The big, the beautiful and the bonkers - Ike Ijeh and Thomas Lane dish out the awards to an international array of projects that helped keep construction headlines lively in 2010
Britain’s tallest building
Renzo Piano’s Shard became the UK’s tallest building in November, and it’s got another 75m to go. It’s also the only significant commercial project under construction in the UK, but the less said about that the better …
Now the bottom third is fully clad, you get a good idea of how it is going to look. Forget those visualisations showing a delicate, transparent shape politely nibbling at the London skyline, this is a very big beast. It dwarfs everything around it. The Gherkin and Tower 42 are modest by comparison.
Use of an innovative form of construction enabled the core to be built upwards before the base was finished. Given the state of the property market, you wonder what the rush is. The letting agent, appointed in November, is going to rack up a huge phone bill trying to offload nearly 600,000ft2 of office space.
Still, Sellar will be able to draw some comfort from the kudos of being the developer of what is soon to be Europe’s tallest building.
World’s biggest lean
Move over, Leaning Tower of Pisa. In June, a brash pretender from Abu Dhabi called Capital Gate pushed the Italian landmark into second place for the coveted title of the “world’s furthest leaning man-made tower” in the Guinness Book of Records. Capital Gate leans by a gravity-defying 18º, trouncing the Renaissance building’s piffling 4º.
Apart from angle and age, the key difference between the two buildings is that Capital Gate was designed (by RMJM) to lean over. A deliberate 18º incline might sound daft but is seen as normal in a land of fantasy buildings. The client, Abu Dhabi National Exhibitions Company, wanted a chest-beating display of technical prowess to draw attention to the rather more mundane exhibition hall below. There is also some architectural guff about the building looking as if it was shaped by the prevailing winds.
Its pre-stressed core helps it cope with the extreme forces generated by the lean. There is also rather more structural steelwork than is normal for a tall building, plus a big atrium at the top that helps keep the loads down where the lean is most acute.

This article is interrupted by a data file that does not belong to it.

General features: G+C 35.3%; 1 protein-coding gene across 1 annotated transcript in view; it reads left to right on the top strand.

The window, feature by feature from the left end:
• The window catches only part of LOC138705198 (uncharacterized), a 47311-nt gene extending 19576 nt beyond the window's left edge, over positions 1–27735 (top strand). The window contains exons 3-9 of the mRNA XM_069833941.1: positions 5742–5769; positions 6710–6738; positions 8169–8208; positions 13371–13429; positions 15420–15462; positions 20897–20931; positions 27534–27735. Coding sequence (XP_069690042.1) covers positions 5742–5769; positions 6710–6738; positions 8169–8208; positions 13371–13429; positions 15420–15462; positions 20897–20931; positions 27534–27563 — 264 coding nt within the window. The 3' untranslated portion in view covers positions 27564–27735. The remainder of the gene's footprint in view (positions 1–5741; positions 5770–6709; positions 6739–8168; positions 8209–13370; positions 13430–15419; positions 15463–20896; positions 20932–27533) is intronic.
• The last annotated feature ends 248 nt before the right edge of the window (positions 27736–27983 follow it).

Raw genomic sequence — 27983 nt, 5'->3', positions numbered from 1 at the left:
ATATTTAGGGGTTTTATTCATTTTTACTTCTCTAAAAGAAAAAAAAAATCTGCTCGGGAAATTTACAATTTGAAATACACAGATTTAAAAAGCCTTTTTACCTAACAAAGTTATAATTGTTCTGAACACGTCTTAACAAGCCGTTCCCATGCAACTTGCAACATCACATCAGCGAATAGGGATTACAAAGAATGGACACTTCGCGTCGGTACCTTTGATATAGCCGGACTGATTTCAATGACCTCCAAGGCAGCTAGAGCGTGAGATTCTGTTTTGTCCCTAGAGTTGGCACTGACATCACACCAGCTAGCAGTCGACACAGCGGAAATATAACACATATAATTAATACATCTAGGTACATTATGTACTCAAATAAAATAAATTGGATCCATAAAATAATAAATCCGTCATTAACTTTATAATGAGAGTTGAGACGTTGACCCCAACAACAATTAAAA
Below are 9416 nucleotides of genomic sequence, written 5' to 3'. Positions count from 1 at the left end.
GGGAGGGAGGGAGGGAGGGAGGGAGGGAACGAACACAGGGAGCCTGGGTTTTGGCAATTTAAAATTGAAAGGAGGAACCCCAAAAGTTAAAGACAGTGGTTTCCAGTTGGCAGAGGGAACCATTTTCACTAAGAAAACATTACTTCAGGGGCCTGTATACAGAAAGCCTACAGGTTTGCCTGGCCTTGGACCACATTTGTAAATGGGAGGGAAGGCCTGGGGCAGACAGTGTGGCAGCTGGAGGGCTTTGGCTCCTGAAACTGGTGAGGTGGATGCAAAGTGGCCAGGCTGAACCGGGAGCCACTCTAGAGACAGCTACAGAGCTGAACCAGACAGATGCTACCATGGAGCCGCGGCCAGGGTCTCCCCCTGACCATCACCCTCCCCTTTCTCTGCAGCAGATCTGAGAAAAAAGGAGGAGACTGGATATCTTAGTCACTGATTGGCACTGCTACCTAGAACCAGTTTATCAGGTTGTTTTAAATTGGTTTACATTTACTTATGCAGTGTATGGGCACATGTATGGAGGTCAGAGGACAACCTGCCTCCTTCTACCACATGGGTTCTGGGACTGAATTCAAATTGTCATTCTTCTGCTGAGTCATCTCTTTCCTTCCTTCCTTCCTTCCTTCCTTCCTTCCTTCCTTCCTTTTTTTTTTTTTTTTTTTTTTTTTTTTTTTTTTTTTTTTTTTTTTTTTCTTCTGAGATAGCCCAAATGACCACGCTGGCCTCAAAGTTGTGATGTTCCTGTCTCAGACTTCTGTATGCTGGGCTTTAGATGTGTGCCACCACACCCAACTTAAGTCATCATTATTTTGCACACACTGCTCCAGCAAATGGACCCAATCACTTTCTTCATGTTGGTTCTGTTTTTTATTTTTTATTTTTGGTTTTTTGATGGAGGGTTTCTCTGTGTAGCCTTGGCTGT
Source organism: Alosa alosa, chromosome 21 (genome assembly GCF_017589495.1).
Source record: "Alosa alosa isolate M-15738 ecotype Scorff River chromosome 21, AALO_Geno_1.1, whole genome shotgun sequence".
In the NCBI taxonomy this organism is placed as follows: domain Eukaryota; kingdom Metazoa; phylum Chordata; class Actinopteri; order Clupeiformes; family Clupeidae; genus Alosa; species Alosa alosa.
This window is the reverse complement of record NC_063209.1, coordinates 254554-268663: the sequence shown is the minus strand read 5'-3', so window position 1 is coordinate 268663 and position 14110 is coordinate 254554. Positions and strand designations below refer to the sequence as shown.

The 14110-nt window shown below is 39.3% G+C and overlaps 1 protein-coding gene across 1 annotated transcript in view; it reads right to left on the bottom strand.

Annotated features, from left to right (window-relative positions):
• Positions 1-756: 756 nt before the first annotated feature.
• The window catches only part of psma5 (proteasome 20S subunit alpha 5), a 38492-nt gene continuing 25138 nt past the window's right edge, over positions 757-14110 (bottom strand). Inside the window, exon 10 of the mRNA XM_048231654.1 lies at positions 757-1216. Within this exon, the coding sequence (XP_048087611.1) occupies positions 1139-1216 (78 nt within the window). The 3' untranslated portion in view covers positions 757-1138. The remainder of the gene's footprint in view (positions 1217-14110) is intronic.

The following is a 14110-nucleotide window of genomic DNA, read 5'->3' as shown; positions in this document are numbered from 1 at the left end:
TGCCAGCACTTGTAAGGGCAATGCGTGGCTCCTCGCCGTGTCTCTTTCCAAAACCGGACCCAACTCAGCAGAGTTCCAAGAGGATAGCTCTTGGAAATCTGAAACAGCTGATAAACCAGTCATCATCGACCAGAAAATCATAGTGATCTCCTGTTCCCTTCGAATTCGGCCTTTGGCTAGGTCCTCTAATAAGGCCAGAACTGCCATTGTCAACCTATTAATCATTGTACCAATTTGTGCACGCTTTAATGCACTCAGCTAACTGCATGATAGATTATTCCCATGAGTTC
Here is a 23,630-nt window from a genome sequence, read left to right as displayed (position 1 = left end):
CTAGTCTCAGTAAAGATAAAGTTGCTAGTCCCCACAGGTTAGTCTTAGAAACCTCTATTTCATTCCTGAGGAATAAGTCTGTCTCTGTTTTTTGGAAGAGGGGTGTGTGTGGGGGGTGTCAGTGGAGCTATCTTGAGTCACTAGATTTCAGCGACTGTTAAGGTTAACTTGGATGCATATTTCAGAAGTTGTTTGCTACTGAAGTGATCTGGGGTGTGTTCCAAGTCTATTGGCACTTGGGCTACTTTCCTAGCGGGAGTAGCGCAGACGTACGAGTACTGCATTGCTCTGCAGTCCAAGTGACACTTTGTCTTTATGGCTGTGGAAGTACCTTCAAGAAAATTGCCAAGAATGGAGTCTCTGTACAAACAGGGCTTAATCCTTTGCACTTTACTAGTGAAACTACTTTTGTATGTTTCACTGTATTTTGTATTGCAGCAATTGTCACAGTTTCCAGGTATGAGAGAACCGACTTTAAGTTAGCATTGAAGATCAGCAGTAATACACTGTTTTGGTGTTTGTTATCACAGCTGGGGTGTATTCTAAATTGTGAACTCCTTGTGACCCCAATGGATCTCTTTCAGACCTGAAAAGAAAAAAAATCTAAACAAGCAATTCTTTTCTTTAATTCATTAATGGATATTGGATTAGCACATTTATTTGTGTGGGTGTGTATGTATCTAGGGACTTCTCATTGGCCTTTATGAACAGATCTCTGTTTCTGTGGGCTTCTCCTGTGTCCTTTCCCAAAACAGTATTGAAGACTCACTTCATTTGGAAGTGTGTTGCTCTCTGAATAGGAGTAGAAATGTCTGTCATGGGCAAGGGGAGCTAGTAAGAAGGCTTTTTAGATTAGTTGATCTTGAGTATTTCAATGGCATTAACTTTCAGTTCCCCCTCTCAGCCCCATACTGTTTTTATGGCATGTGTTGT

The downside of having your building stuffed full of structure and voids is that there isn’t much floorspace - some areas of the building are only fit for storing cardboard boxes.
But hey, it set a new record, so what the heck …
Most flamboyant launch
When the opening of a building in an oil-soaked central Asian republic coincides with the 70th birthday of the country’s wealthy president, you can guarantee a big party. So the July opening of the Foster + Partners-designed Khan Shatyr in Kazakhstan was attended by the presidents of neighbouring countries and the world’s press was flown in for the occasion. Entertainment included songs from Italian tenor Andrea Bocelli, lavish displays of traditional horse-riding skills, folk music and an explosive fireworks show.
Thankfully, the building was more than up to all this attention. At 100,000m2, it can probably claim to be the world’s largest tent - leaving the 80,000m2 Millennium Dome looking like a village fete marquee. The ETFE-clad edifice (structural and m&e engineering by Buro Happold) is 150m high and supported by a single tripod in the centre.
Like the Dome, Khan Shatyr houses a cheesy theme park. Astana, where it is located, shivers in -40ºC and is thousands of miles from the sea. So why not give locals a beach experience complete with water lapping up against real sand, palm trees and sun loungers? Slot machines, dodgems and a monorail are alternative attractions…
Judging from the crowds on opening day this building differs from the Millennium Dome in one important respect - the locals loved it.
Most important UK project
The Olympic Park
Now we’ve lost the 2018 World Cup bid, the Olympics is the only game in town. Enjoy it while it lasts because the Olympic park is racing towards completion. The athletes’ village will complete in early 2012, and Bovis Lend Lease has already started to talk redundancies. Olympic Delivery Authority chief executive David Higgins is leaving too, to take the helm at Network Rail.
Hopkins Architects’ velodrome (above right) is the current star of the show as it will be the first venue to be finished. The roof is done, the wooden track is complete, the timber cladding is on, and it should be wrapped up early next year.
It will also be the most elegant and cleverly engineered building on the park - it has a similarly shaped roof to Zaha Hadid’s aquatics centre but only 100 tonnes of steel is needed to hold it up, compared with 3,500 tonnes for the swimming complex.